Extensive research has shown that people sometimes develop PTSD after learning that something horrible has happened to a loved one. For example, a prospective study of parents who lost children to accidents, suicide, or homicide found that 21% of mothers and 14% of fathers had PTSD two years after the death. While the DSM 5 does not exclude such indirect exposures, it tightens the parameters by specifying that the event experienced “by the close friend or relative” be violent or accidental, not natural. For example, someone’s grandfather suffering a heart attack would be considered a potentially traumatic event under DSM 4 criteria, but not DSM 5. This change is one of the major reasons why PTSD prevalence is likely to be slightly lower under the DSM 5 criteria.
Criterion A in the DSM 5 also states that repeated, indirect exposure to the gruesome details of potentially traumatic events can be sufficient to cause PTSD, even if the person who experienced the event was a not a loved one. This mainly applies to people working in professional capacities such as first responders, like firefighters and police, or social workers who learn about the traumas of their clients.
Another change in the indirect exposure criteria was made in regard to audio and visual media. Exposure to potentially traumatic events via television, internet, video games, and photographs are no longer considered sufficient to cause PTSD. Such exposures can still, of course be highly distressing and produce symptoms of post-traumatic stress, especially among children.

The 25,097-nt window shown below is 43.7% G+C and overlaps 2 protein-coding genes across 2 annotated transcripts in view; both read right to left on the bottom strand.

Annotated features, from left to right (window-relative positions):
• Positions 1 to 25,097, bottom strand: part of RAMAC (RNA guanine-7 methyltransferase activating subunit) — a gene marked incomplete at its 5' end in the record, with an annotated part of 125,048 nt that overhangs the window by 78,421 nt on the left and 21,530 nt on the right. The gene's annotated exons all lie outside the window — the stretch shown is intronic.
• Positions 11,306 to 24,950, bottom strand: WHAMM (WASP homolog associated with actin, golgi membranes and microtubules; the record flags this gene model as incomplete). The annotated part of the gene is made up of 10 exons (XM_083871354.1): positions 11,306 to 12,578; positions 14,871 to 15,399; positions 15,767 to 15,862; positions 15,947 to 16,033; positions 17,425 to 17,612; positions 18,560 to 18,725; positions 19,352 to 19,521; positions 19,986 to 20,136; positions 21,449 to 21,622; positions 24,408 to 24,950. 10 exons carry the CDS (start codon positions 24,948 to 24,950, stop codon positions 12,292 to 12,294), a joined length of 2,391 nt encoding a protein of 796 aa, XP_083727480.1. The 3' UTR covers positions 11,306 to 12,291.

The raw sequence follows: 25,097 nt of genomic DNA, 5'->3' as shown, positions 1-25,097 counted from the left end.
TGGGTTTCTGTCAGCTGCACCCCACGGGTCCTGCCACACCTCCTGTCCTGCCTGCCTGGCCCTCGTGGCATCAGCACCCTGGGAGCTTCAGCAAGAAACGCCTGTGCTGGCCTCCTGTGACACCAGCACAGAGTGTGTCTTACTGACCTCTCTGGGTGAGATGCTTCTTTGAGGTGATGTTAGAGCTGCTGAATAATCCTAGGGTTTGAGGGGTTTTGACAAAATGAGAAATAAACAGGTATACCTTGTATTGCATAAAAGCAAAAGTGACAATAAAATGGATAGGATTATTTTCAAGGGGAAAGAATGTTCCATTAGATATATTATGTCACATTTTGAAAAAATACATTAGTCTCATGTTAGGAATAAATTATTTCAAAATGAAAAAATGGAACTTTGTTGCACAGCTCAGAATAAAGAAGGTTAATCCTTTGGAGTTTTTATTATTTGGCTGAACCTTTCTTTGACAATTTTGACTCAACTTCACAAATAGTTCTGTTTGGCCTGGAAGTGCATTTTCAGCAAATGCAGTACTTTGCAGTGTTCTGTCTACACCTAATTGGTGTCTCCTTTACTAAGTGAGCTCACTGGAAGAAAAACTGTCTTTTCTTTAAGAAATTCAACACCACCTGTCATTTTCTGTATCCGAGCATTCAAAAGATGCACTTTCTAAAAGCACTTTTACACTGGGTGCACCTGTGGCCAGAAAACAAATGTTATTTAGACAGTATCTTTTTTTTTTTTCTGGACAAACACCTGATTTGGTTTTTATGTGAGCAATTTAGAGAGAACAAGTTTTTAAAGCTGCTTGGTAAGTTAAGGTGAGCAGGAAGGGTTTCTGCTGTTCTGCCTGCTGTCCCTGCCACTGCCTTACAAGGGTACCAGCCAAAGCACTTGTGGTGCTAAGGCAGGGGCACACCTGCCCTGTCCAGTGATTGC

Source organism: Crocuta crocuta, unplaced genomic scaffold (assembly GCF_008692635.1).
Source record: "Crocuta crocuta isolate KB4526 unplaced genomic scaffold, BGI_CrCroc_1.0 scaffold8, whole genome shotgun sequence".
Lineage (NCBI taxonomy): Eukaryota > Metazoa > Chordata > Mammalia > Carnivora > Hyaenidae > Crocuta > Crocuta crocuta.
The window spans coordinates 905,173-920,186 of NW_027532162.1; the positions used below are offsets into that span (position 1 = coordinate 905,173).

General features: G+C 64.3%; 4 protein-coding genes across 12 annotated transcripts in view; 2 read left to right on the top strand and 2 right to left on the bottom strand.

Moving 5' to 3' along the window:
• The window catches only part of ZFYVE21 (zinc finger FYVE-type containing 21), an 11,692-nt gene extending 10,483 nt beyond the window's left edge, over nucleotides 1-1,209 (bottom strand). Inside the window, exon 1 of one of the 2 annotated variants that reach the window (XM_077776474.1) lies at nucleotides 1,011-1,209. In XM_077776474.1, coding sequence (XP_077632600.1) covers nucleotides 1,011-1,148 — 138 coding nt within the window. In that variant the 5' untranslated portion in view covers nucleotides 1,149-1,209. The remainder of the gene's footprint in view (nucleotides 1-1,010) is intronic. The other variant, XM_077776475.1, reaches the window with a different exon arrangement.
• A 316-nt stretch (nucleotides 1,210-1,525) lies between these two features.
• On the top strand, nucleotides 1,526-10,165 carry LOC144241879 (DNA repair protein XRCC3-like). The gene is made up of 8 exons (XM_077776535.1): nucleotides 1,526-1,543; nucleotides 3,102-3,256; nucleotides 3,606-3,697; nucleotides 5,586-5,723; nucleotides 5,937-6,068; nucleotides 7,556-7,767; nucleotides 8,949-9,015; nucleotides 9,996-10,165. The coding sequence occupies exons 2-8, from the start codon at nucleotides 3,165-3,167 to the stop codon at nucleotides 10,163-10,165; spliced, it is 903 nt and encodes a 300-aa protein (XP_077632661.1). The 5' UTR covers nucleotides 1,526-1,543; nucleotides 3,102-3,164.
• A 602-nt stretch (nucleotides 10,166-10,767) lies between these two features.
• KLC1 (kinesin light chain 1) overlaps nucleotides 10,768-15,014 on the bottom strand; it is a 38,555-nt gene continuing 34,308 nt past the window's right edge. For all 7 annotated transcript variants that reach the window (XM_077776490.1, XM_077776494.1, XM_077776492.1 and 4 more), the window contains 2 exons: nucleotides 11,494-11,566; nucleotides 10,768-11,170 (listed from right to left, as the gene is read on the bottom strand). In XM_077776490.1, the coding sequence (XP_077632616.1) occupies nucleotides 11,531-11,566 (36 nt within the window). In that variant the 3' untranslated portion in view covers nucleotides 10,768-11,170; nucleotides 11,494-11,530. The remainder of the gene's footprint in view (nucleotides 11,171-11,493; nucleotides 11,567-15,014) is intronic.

Lastly, a major change to Criterion A in the DSM 5 addresses how people emotionally respond after being exposed to a potentially traumatic event. In order to qualify for a PTSD diagnosis under the DSM 4, a person had to be exposed to a potentially traumatic event and respond with “intense fear, helplessness or horror.” This second requirement has been removed from the DSM 5—how a person emotionally responds now has no bearing on whether criteria for PTSD can be met. This change was made because the requirement wasn’t particularly useful in predicting PTSD symptoms or treatment outcomes.
Millions of people are exposed to potentially traumatic events, and meet Criterion A, each year. While many go on to develop PTSD, most do not. Risk factors for PTSD are largely beyond a person’s control and include things such as pre-existing mental health conditions, childhood trauma, additional life stressors (e.g., poverty), and inadequate social support.
Trauma is an inherently personal experience. Criterion A, and similar rules in the DSM, try to make subjective human experiences fit into objective scientific frameworks. This is a challenging task, and far from perfect, but necessary to advance research that helps prevent, mitigate, and treat the enduring consequences of horrible things that happen in the world.